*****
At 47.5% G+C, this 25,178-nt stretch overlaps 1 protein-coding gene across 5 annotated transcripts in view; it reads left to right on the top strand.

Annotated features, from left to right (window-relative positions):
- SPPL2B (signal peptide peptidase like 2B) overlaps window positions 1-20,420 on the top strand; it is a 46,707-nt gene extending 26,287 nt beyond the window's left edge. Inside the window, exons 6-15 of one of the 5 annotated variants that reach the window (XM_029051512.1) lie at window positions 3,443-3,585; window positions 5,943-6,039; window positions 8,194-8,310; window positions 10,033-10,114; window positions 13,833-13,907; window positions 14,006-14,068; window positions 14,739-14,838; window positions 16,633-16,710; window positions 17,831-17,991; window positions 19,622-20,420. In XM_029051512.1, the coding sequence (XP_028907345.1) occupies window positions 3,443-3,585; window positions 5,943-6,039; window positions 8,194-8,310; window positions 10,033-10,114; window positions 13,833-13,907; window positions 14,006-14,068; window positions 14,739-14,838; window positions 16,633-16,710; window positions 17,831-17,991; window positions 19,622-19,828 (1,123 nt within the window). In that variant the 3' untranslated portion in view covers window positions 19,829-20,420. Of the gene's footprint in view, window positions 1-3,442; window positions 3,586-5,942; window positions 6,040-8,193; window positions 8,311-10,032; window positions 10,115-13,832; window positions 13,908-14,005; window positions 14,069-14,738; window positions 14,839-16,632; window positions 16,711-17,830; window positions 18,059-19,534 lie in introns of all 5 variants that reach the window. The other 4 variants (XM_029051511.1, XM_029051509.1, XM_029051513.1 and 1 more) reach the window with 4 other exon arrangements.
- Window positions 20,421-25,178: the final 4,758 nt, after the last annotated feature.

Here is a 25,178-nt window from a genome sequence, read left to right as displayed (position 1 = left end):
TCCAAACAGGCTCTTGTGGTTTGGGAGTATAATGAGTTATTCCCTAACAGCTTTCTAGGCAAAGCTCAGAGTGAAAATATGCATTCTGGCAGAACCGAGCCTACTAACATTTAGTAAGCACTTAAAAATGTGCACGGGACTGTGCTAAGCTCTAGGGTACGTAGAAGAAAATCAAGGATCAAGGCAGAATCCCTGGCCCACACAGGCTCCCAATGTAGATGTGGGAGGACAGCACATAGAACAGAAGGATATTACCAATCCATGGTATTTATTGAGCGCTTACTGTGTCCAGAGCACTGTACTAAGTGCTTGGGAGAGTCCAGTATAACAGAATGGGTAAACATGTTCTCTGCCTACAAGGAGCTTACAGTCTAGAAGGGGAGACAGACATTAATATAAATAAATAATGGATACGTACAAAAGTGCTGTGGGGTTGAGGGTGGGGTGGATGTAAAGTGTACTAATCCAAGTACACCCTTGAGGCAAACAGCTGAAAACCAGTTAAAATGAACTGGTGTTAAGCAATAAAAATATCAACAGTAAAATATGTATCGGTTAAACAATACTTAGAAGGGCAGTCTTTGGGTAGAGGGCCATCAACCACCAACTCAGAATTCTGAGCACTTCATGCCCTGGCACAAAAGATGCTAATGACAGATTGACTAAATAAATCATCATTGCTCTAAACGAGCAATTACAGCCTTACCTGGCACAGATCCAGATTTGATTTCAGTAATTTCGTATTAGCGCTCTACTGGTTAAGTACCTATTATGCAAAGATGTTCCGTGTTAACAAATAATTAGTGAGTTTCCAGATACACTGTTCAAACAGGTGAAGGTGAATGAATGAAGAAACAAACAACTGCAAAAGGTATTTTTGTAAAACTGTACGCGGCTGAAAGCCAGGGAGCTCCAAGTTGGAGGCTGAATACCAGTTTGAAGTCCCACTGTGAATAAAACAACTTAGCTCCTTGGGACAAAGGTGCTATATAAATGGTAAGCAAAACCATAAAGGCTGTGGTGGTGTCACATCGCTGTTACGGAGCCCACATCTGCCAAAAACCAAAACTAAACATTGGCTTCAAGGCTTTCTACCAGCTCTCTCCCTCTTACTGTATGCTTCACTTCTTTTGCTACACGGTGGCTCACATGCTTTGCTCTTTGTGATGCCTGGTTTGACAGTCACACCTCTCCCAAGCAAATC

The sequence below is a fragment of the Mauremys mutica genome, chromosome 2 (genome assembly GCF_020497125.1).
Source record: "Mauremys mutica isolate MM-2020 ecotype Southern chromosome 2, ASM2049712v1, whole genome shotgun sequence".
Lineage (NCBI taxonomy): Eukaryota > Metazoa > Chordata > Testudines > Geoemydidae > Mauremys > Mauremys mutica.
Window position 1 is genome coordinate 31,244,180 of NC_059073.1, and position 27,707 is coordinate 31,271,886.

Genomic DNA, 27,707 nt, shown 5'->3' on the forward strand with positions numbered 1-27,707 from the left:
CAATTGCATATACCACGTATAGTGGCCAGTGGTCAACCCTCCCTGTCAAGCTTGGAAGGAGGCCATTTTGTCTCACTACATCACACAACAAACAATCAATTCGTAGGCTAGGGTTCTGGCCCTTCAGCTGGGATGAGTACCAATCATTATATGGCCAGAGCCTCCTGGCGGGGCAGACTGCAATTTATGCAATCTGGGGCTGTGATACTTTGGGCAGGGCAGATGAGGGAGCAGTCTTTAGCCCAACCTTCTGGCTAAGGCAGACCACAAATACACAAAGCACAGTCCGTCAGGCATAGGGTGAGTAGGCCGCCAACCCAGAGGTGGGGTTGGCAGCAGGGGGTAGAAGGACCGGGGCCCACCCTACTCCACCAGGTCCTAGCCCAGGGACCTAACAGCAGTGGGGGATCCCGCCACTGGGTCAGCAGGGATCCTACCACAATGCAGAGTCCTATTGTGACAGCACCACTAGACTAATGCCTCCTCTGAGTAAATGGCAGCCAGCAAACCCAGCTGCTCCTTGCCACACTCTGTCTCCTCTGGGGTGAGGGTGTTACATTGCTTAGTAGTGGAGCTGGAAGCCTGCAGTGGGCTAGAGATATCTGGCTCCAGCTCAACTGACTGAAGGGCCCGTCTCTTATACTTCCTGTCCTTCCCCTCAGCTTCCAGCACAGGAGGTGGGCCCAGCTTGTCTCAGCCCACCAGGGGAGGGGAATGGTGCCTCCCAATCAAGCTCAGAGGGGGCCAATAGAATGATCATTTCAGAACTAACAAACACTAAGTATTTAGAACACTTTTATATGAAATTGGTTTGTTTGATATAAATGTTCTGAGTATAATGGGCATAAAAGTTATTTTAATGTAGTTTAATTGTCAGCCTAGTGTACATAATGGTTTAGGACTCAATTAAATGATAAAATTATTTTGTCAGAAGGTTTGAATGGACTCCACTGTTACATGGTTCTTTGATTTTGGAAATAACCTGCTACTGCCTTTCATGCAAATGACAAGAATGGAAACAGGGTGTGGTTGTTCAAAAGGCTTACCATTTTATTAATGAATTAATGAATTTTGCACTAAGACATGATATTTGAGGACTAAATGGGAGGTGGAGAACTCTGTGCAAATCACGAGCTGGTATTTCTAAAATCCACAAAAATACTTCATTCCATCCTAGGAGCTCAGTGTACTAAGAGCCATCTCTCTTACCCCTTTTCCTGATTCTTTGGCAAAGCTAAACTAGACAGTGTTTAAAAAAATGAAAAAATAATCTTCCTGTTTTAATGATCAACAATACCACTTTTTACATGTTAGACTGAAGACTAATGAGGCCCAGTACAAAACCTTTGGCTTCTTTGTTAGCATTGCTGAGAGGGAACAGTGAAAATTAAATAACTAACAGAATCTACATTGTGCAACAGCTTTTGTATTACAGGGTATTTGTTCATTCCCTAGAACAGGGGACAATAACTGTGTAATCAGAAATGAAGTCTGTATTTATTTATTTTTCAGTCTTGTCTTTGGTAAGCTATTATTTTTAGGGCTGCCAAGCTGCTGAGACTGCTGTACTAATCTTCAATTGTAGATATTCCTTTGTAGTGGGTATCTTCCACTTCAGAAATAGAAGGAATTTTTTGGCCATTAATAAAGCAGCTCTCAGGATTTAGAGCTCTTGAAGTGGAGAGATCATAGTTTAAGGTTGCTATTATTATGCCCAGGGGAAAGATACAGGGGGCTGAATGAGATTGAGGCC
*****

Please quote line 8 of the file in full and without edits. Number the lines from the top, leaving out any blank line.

Source record: "Mauremys mutica isolate MM-2020 ecotype Southern chromosome 2, ASM2049712v1, whole genome shotgun sequence".